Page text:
MD, PhD, MAE, FMedSci, FRSB, FRCP, FRCPEd.

Yes, I often moan about the abundance of poor-quality prevalence surveys that we are confronted with when scanning the literaturee on so-called alternative medicine (SCAM), e.g.:

Here is another example that recently appeared on my screen and that allows me to explain (yet again) why these surveys are such a waste of space:

The Use of Traditional and Complementary Medicine Among Patients With Multiple Sclerosis in Morocco

Let’s assume the survey is done perfectly (a condition that most are very far from meeting). If the information generated by such a perfect survey were worthwhile, we would also need to consider possible mutations that would be just as relevant:

  • We have just over 200 nations (other than Morocco) on the planet.
  • I assume there are about 1000 conditions (other than multiple sclerosis) for which SCAM is used.
  • There are, I estimate, 100 different definitions of SCAM (other than ‘traditional and complementary medicine’) that all include different modalities.

So, this alone would make 20 000 000 surveys that would be important enough to get published. But that’s not all. The usage and nature of SCAM change fairly quickly. That means we would need these 20 million surveys to be repeated every 2 to 3 years to be up-to-date.

For all this, we would need, I estimate, 200 000 research groups doing the work and about 20 000 SCAM journals to publish their results.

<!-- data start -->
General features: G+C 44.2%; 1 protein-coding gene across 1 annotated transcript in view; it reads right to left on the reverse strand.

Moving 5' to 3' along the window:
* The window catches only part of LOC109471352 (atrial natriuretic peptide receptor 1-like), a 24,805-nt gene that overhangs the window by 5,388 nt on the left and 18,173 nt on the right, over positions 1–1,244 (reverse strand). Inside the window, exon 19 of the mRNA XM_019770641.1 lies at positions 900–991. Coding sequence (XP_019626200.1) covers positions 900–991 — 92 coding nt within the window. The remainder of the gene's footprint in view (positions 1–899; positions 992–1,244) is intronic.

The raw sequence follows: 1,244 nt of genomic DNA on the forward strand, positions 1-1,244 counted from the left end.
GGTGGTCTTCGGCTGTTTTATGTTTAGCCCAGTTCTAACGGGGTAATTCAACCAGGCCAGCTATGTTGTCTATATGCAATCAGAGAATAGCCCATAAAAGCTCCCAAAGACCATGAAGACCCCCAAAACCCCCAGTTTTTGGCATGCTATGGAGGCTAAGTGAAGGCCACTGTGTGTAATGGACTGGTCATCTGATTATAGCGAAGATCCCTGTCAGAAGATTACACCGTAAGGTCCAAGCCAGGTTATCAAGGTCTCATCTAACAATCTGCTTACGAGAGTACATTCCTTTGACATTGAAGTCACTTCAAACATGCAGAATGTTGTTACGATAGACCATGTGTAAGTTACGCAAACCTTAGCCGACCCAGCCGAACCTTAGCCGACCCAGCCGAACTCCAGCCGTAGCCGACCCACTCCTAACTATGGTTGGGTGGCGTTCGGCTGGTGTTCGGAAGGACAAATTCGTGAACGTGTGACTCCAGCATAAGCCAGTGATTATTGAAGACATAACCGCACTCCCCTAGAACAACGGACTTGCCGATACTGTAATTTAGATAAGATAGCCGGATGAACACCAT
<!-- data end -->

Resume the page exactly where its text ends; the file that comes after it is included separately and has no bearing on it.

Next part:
I think we can agree that this would be a nonsensical effort for producing millions of papers reaching dramatic conclusions that read something like this:

Our survey shows that patients suffering from xy  living in yz use much SCAM. This level of popularity suggests that SCAM is much appreciated and needs to be made available more widely and free of charge. 

I rest my case.

Leave a Reply

Your email address will not be published. Required fields are marked *

This site uses Akismet to reduce spam. Learn how your comment data is processed.

Subscribe via email

Enter your email address to receive notifications of new blog posts by email.

Recent Comments

Note that comments can be edited for up to five minutes after they are first submitted but you must tick the box: “Save my name, email, and website in this browser for the next time I comment.”

The most recent comments from all posts can be seen here.

Archives
Categories